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    Community views on 'Can perinatal services safely identify Aboriginal and Torres Strait Islander parents experiencing complex trauma?'
    Chamberlain, C ; Gray, P ; Herrman, H ; Mensah, F ; Andrews, S ; Krakouer, J ; McCalman, P ; Elliott, A ; Atkinson, J ; O'Dea, B ; Bhathal, A ; Gee, G (WILEY, 2022-04-26)
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    Supporting Aboriginal and Torres Strait Islander Families to Stay Together from the Start (SAFeST Start): Urgent call to action to address crisis in infant removals COMMENT
    Chamberlain, C ; Gray, P ; Bennet, D ; Elliott, A ; Jackomos, M ; Krakouer, J ; Marriott, R ; O'Dea, B ; Andrews, J ; Andrews, S ; Atkinson, C ; Atkinson, J ; Bhathal, A ; Bundle, G ; Davies, S ; Herrman, H ; Hunter, S-A ; Jones-Terare, G ; Leane, C ; Mares, S ; McConachy, J ; Mensah, F ; Mills, C ; Mohammed, J ; Hetti Mudiyanselage, L ; O'Donnell, M ; Orr, E ; Priest, N ; Roe, Y ; Smith, K ; Waldby, C ; Milroy, H ; Langton, M (WILEY, 2022-01-26)
    Reducing the rate of over-representation of Aboriginal and Torres Strait Islander children in out-of-home care (OOHC) is a key Closing the Gap target committed to by all Australian governments. Current strategies are failing. The "gap" is widening, with the rate of Aboriginal and Torres Strait Islander children in OOHC at 30 June 2020 being 11 times that of non-Indigenous children. Approximately, one in five Aboriginal and Torres Strait Islander children entering OOHC each year are younger than one year. These figures represent compounding intergenerational trauma and institutional harm to Aboriginal and Torres Strait Islander families and communities. This article outlines systemic failures to address the needs of Aboriginal and Torres Strait Islander parents during pregnancy and following birth, causing cumulative harm and trauma to families, communities and cultures. Major reform to child and family notification and service systems, and significant investment to address this crisis, is urgently needed. The Family Matters Building Blocks and five elements of the Aboriginal and Torres Strait Islander Child Placement Principle (Prevention, Participation, Partnership, Placement and Connection) provide a transformative foundation to address historical, institutional, well-being and socioeconomic drivers of current catastrophic trajectories. The time for action is now.
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    Tensions in the therapeutic relationship: emotional labour in the response to child abuse and neglect in primary healthcare.
    Kuruppu, J ; Humphreys, C ; McKibbin, G ; Hegarty, K (Springer Science and Business Media LLC, 2022-03-17)
    BACKGROUND: Child abuse and neglect (child abuse) is a prevalent public health issue linked to survivors experiencing a higher risk of health issues such as obesity, heart disease and major depression. Given the significant impact of child abuse on health, general practitioners (GPs) and primary care nurses (nurses) are well-placed to respond to child abuse. However, research shows that responding to child abuse is difficult for health practitioners, especially the act of reporting child abuse. The present study aimed to understand how GPs and nurses experience the response to child abuse in primary healthcare. METHODS: This study employed qualitative methods. Twenty-six in-depth individual and group interviews were conducted with 30 GPs and nurses. The interviews were audio recorded with consent, transcribed verbatim and thematically analysed. RESULTS: The participants were mostly metropolitan-based female GPs. Participants were sampled from two settings: private general practice and community health; and Doctors in Secondary Schools, a program that places GPs and nurses in high schools. Thematic analysis generated four themes: blowing trust out of the water; riding the reaction wave; opening a hornet's nest; and battling emotions. Participants felt that, in considering child abuse, they were betraying the trust of the therapeutic relationship and thus, had to manage their patients' reactions to preserve the therapeutic relationship. They used strategies that created shifts in perception in both themselves and their patients to help maintain the therapeutic relationship. Participants often felt that they had to compromise their professional code of ethics to fulfil their mandatory reporting obligations. Thus, they experienced internal emotional battles when responding which led to some experiencing burnout or vicarious trauma and others resilience. This complex interplay of relationship and emotional management was placed in the context of emotional labour theory. We contend that our participants undertook emotional labour across three levels: internal, organisational and systemic. CONCLUSIONS: We conclude that the emotional labour exerted in the response to child abuse can be diminished by: developing strategies for therapeutic relationship management; undertaking an internal, organisational and systemic values assessment; and facilitating communication between health professionals and the child protection system.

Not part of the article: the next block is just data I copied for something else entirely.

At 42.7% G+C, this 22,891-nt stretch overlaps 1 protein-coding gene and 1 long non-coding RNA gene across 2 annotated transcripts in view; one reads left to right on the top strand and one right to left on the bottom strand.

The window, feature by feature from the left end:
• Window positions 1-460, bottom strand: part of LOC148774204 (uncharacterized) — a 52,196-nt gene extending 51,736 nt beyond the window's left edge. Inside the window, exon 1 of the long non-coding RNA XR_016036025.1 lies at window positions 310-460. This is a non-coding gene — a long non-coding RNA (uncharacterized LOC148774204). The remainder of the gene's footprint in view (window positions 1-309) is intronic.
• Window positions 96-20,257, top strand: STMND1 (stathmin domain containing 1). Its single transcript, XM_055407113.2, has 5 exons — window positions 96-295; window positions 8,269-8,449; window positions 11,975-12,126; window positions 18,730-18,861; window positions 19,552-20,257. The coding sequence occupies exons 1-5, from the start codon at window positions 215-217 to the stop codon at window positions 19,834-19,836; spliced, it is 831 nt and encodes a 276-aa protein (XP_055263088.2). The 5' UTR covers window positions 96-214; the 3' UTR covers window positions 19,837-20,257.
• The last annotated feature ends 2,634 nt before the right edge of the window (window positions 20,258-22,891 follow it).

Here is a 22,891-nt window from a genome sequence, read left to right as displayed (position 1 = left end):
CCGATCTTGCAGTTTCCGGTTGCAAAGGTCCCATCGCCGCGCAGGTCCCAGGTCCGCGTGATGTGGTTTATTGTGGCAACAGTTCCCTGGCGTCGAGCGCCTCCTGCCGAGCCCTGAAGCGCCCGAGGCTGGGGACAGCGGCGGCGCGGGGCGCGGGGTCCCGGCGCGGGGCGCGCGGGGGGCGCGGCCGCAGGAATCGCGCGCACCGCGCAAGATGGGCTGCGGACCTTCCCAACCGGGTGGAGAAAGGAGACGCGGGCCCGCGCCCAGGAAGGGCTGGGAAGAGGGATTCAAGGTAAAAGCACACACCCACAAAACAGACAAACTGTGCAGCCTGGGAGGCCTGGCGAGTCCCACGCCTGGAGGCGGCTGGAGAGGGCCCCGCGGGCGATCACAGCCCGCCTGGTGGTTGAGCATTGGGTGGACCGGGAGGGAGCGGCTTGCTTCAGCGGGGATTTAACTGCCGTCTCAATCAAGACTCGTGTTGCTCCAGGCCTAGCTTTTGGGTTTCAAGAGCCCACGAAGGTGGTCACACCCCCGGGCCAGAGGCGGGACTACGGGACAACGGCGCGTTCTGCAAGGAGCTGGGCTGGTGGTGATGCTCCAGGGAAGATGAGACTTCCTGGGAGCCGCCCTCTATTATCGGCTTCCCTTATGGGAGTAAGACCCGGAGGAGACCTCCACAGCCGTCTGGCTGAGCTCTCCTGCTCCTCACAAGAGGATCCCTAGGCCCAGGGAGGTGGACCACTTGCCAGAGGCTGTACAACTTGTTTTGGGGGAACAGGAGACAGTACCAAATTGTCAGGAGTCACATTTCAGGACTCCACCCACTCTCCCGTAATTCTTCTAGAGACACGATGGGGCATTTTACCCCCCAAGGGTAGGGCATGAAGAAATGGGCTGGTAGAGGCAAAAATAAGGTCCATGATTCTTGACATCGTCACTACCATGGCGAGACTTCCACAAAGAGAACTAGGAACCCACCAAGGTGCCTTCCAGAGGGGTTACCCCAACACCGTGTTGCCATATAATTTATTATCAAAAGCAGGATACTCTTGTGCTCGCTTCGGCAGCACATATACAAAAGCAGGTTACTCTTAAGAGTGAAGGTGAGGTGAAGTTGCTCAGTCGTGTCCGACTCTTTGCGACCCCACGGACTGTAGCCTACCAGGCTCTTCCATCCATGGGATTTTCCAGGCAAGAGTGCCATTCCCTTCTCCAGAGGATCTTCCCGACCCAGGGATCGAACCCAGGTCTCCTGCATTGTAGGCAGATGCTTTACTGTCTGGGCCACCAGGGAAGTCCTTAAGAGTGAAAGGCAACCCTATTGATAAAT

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    Discussion of the Knowns and Unknowns of Child Protection During Pregnancy in Australia
    Wise, S ; Corrales, T (ROUTLEDGE JOURNALS, TAYLOR & FRANCIS LTD, 2021-11-30)
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    Responding to Students Living with Domestic and Family Violence.
    Fogden, L ; Humphreys, C ; Allen, K-A ; Reupert, A ; Oades, L (Routledge, 2021)